Vietnam is preparing for as many as 30,000 new Covid-19 cases as the more infectious variant of the virus first detected in the UK spreads through the north of the country.

The country’s health ministry reported nine new coronavirus cases on Friday in four northern provinces and the capital Hanoi, bringing the total number of local transmissions reported this week to 91.

The outbreak has jolted Vietnam, which had reported no local infections in almost two months. The country’s efforts to contain Covid-19 have been hailed as a global success.

It also coincided with a high-profile congress of the ruling Communist party, just ahead of the Tet lunar new year holiday, when many Vietnamese travel home to see their families.

The outbreak, first reported in the northern provinces of Quang Ninh and Hai Duong, is the largest in Vietnam since the country reported its first cases of the disease in January 2020.

Vu Duc Dam, deputy prime minister and head of the Covid-19 task force, said authorities should prepare for 30,000 cases, state TV channel VTV reported.

After word of the infections emerged on Thursday, Prime Minister Nguyen Xuan Phuc called a meeting on the sidelines of the party congress and issued a directive calling for lockdowns in two areas where the first new cases were detected.

Nguyen Thanh Long, health minister, said the number of Covid-19 patients was expected to rise and that the ministry had ordered three field hospitals to be set up in Hai Duong.

Vietnam closed its borders to most international travellers in March. It is unclear how the new B.1.1.7 variant of the virus, which is more contagious than the original strain, reached the country.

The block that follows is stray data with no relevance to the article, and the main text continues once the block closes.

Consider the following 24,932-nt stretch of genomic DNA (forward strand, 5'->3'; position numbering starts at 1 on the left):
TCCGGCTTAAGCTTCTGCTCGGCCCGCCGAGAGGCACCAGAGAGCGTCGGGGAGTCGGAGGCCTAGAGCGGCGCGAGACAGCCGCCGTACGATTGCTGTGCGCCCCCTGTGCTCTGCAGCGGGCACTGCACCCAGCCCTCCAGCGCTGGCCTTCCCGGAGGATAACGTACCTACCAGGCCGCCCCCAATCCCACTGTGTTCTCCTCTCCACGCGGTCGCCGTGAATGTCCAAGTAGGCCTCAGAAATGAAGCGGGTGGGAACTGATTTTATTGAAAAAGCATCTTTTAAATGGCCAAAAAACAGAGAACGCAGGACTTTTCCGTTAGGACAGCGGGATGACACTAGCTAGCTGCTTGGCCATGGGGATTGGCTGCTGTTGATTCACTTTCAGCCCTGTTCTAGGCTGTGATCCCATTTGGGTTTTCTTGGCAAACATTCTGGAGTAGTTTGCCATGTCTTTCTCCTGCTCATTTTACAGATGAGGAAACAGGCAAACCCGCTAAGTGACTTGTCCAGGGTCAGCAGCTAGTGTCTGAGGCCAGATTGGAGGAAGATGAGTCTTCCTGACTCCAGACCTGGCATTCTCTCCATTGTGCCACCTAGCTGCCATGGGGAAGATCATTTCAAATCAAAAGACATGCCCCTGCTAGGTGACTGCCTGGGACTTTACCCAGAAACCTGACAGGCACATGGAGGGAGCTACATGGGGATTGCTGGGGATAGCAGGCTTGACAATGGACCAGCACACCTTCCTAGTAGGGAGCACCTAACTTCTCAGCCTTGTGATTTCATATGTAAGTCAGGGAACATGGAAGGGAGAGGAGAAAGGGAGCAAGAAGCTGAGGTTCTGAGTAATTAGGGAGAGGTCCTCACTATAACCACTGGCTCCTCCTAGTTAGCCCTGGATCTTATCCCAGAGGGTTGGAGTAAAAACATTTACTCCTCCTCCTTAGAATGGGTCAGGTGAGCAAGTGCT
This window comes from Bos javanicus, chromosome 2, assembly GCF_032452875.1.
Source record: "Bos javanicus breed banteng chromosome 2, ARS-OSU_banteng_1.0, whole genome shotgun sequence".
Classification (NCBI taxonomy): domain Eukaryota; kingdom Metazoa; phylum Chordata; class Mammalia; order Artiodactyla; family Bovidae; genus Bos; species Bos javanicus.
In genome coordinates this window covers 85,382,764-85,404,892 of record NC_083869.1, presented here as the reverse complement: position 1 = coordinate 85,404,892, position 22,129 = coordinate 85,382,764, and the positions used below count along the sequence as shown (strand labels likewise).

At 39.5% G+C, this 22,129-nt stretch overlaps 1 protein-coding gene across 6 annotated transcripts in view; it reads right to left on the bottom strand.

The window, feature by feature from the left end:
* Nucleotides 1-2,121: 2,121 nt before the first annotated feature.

A woman who travelled from Hai Duong to Japan for work this month tested positive for the variant on arrival in the country, Vietnamese state media reported this week. Authorities sealed off Chi Linh, her home city, and began conducting mass testing and contact tracing in the areas where she lived and worked.

Vietnam’s ability to contain its first wave of infections, thanks to vigorous contact tracing, strict quarantine requirements and border controls, has allowed most aspects of normal life to resume.

The country last year attracted new investments from LG Electronics, the South Korean technology company, and Taiwanese manufacturer Pegatron as well as other companies seeking to diversify their supply chains amid growing US-China trade tensions. Vietnam’s economy grew by just over 2 per cent in 2020.

Australia’s Lowy Institute, a think-tank, this week ranked Vietnam second in the world, just behind New Zealand, in terms of its success at managing the pandemic.

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Additional reporting by Pham Hai Chung in Hanoi